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In April, The Los Angeles Times reported that Hulu's new service, dubbed Hulu Plus, would arrive as soon as May 24. But on Tuesday, Peter Kafka of MediaMemo cited people familiar with the online streaming service who said there is "no way" Hulu Plus will become available next week.
The company plans to charge a monthly subscription for access to Hulu on the iPad through a forthcoming application to be released on the App Store. Hulu executives were initially hopeful that they could release an application — and corresponding subscription plan — potentially alongside the debut of the iPad.
But Kafka said Tuesday that it's likely the service remains in negotiations with content holders. He did say, however, that he believes the main partners — including Fox, ABC and NBC — have agreed to the basics of the subscription plan, including a $10-per-month fee for access to "a deeper catalog of broadcast shows plus access to the services like Apple's iPad."
"And even if Hulu and all of its partners are seeing eye-to-eye — not a given — getting the rights from various programming partners to sell their shows could be a slog," Kafka wrote.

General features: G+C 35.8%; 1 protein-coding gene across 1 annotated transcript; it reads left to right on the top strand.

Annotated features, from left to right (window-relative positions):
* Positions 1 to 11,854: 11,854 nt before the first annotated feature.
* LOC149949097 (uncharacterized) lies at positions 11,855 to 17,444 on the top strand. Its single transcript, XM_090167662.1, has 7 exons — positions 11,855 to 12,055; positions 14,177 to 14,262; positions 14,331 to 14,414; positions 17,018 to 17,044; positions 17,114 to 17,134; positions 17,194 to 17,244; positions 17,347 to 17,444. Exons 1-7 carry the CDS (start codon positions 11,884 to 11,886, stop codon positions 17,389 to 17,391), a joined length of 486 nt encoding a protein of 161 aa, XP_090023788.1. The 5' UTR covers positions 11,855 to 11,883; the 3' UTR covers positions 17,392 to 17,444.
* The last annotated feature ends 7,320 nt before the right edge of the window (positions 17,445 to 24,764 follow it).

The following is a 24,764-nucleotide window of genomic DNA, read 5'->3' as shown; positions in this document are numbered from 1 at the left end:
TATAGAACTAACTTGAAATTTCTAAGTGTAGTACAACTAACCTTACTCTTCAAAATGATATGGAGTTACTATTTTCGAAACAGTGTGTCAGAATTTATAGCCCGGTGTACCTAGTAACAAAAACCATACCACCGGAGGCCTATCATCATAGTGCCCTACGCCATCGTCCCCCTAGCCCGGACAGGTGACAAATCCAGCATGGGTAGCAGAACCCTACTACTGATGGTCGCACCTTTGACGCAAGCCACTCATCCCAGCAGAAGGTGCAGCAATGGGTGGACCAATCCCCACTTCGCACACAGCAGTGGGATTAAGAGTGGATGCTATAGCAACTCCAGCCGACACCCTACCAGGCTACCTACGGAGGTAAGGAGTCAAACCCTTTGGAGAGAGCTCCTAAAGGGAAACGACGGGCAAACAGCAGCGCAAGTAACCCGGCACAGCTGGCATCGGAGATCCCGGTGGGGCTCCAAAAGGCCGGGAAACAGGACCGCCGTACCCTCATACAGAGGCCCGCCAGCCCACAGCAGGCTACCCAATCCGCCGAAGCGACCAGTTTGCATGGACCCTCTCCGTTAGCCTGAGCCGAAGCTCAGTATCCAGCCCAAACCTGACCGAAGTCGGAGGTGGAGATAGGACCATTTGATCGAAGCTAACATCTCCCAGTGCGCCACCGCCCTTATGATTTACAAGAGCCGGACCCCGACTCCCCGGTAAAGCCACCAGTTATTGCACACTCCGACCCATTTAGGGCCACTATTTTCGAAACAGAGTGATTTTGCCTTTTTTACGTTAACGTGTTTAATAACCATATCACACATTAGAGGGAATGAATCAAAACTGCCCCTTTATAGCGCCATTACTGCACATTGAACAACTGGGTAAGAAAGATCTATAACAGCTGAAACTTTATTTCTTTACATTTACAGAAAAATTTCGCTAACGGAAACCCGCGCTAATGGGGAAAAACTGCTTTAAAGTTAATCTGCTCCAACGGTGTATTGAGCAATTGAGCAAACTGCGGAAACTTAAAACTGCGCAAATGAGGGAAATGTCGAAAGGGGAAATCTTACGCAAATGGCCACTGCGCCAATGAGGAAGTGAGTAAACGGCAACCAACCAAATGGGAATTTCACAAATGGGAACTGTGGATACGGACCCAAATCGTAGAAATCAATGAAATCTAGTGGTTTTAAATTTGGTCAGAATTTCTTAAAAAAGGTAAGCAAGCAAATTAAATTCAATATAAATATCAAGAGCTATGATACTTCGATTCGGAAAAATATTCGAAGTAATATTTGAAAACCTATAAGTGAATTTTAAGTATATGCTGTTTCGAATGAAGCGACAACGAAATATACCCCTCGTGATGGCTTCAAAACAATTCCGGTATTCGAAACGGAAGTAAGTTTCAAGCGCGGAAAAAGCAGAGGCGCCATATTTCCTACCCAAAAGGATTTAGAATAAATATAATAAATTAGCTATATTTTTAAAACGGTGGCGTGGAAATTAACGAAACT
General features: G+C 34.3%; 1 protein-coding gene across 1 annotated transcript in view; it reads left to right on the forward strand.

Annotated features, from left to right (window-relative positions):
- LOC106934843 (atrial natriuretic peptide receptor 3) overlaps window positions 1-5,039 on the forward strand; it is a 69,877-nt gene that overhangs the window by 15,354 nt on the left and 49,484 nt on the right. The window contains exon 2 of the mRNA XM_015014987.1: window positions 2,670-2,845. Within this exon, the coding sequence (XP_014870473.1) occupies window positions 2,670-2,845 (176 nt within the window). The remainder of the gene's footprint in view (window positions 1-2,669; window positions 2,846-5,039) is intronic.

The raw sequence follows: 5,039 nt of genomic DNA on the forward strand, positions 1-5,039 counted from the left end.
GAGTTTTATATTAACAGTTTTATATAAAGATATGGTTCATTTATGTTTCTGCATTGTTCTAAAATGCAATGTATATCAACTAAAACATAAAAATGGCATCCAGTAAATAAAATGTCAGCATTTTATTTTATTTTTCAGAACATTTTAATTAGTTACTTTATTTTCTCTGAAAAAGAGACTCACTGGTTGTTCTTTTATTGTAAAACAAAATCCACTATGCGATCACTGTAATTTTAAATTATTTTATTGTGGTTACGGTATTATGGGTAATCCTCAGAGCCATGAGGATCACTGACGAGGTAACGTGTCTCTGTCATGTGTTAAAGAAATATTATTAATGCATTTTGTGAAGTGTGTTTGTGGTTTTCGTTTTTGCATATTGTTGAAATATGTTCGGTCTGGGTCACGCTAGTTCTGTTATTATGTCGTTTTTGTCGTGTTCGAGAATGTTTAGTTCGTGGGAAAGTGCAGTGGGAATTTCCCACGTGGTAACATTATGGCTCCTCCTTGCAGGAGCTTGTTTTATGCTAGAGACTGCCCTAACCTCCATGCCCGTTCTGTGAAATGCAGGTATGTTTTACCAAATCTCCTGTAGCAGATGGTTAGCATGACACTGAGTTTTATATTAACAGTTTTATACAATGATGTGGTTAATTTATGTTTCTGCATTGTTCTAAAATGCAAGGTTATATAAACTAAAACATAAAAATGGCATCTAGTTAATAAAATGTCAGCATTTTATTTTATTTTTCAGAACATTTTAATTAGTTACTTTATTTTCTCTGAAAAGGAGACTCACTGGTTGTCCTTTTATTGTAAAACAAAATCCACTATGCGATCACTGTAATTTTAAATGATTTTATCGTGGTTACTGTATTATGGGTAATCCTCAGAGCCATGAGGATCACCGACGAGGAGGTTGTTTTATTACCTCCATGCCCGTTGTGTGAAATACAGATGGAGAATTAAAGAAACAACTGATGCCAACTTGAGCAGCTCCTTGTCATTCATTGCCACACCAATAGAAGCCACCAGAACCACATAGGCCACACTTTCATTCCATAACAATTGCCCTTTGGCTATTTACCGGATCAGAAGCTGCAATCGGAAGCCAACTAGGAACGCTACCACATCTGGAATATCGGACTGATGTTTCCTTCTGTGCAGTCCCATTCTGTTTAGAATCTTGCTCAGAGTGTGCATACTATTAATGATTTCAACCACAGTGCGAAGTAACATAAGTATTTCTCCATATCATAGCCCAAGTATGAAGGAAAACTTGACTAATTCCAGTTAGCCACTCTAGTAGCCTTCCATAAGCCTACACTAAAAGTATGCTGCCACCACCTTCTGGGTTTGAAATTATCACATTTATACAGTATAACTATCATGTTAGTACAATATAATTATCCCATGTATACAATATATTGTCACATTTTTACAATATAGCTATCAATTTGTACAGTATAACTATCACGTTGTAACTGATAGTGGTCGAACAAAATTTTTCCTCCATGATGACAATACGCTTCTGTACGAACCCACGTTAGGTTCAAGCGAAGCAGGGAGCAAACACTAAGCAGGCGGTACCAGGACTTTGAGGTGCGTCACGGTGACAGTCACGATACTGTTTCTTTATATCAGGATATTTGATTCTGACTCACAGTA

But people pushing Hulu's subscription plan behind the scenes did reportedly say that the new service will be "revolutionary."
One feature that the new Hulu won't support: HTML5. Last week, the company revealed on its official blog that it doesn't see HTML5 in its immediate future. The current player on the website is built on Adobe Flash, which is used to stream video, secure content, and handle reporting for advertisers, among many other tasks.
Hulu's iPad application is expected to be similar to the existing ABC and Netflix streaming players available for download on the App Store. The popular ABC application shows programs like "Lost" and "Desperate Housewives" for free, with ad support. And that free product has apparently caused concern for Hulu and its subscription plans.
Reports have suggested that Hulu will incentivize its subscription plan by offering streaming to Apple's iPad, as well as by including a "window" where content is available to subscribers before it can be seen for free by the general public. It is said that Hulu's business partners have pressured the service into subscription plans to "train" viewers that they should pay for online access to content.